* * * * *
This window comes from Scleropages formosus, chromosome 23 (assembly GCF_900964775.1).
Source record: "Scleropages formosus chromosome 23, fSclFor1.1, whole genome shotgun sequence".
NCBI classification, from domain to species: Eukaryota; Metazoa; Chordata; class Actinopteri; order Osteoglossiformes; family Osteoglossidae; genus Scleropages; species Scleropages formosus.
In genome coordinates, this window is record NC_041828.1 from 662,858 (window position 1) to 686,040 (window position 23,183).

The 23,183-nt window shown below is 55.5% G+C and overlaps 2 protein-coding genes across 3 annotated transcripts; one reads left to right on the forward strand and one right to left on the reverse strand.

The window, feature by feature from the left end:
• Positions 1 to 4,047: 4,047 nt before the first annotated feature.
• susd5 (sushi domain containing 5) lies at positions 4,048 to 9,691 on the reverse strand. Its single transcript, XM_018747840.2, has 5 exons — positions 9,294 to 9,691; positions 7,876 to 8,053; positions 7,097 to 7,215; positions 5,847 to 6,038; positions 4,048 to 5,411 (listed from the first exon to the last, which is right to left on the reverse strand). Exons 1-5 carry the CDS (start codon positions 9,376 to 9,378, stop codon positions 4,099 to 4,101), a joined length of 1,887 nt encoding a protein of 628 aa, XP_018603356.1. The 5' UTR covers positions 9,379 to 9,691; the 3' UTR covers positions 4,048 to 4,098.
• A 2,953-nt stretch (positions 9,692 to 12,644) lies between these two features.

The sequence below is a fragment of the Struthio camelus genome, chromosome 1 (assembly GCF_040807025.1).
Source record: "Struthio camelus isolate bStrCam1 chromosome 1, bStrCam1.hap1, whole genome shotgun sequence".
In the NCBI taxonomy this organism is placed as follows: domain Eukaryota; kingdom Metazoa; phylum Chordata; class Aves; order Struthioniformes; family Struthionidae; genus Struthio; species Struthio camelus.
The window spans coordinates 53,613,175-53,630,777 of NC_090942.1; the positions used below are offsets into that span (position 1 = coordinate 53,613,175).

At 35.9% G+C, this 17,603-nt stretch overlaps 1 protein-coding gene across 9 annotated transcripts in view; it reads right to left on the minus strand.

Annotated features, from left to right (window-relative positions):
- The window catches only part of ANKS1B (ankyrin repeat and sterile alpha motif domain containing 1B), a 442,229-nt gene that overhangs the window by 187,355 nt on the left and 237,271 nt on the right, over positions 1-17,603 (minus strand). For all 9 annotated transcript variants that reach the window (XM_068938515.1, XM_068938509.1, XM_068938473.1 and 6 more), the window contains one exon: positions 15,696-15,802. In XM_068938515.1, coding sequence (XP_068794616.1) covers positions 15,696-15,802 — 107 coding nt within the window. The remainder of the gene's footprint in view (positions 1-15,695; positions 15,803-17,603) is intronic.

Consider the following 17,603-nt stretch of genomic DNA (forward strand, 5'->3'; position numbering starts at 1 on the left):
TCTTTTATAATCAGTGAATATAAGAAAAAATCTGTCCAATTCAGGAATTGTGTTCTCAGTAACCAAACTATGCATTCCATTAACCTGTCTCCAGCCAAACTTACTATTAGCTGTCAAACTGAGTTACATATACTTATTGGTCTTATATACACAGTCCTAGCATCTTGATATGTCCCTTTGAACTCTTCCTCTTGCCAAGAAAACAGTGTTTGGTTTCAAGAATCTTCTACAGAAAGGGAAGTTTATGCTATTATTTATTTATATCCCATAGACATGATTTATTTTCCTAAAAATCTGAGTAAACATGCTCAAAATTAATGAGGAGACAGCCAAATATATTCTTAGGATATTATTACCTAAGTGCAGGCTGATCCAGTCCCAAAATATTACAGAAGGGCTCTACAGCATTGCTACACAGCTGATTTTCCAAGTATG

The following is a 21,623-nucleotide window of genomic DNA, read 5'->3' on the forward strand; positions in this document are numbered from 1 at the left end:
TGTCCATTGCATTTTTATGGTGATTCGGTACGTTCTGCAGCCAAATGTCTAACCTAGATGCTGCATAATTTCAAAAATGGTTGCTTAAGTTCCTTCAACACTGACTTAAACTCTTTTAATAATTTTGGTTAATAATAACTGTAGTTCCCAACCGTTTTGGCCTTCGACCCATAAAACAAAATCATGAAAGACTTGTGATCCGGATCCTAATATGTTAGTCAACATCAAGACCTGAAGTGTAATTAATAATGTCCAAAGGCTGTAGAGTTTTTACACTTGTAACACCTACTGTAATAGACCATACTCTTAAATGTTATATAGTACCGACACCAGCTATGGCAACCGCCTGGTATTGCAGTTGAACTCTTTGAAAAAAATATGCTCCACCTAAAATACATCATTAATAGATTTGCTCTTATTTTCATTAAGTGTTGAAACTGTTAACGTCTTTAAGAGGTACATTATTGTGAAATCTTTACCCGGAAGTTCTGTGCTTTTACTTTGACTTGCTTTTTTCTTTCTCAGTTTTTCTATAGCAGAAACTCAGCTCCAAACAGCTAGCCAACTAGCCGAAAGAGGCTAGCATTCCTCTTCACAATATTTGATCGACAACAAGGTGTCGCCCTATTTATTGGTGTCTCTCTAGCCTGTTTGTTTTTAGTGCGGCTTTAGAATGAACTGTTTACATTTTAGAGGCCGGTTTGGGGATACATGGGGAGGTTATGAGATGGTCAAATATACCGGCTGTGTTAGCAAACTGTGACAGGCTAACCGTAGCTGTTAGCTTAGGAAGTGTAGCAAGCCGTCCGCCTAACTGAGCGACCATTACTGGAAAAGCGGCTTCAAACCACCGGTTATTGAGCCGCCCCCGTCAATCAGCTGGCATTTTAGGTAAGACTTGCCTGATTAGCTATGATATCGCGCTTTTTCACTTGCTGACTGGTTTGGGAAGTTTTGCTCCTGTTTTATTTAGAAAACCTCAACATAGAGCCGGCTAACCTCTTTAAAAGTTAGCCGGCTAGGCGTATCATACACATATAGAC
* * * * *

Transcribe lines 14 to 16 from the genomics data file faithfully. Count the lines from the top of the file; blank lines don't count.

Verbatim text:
At 35.9% G+C, this 17,603-nt stretch overlaps 1 protein-coding gene across 9 annotated transcripts in view; it reads right to left on the minus strand.

Annotated features, from left to right (window-relative positions):
- The window catches only part of ANKS1B (ankyrin repeat and sterile alpha motif domain containing 1B), a 442,229-nt gene that overhangs the window by 187,355 nt on the left and 237,271 nt on the right, over positions 1-17,603 (minus strand). For all 9 annotated transcript variants that reach the window (XM_068938515.1, XM_068938509.1, XM_068938473.1 and 6 more), the window contains one exon: positions 15,696-15,802. In XM_068938515.1, coding sequence (XP_068794616.1) covers positions 15,696-15,802 — 107 coding nt within the window. The remainder of the gene's footprint in view (positions 1-15,695; positions 15,803-17,603) is intronic.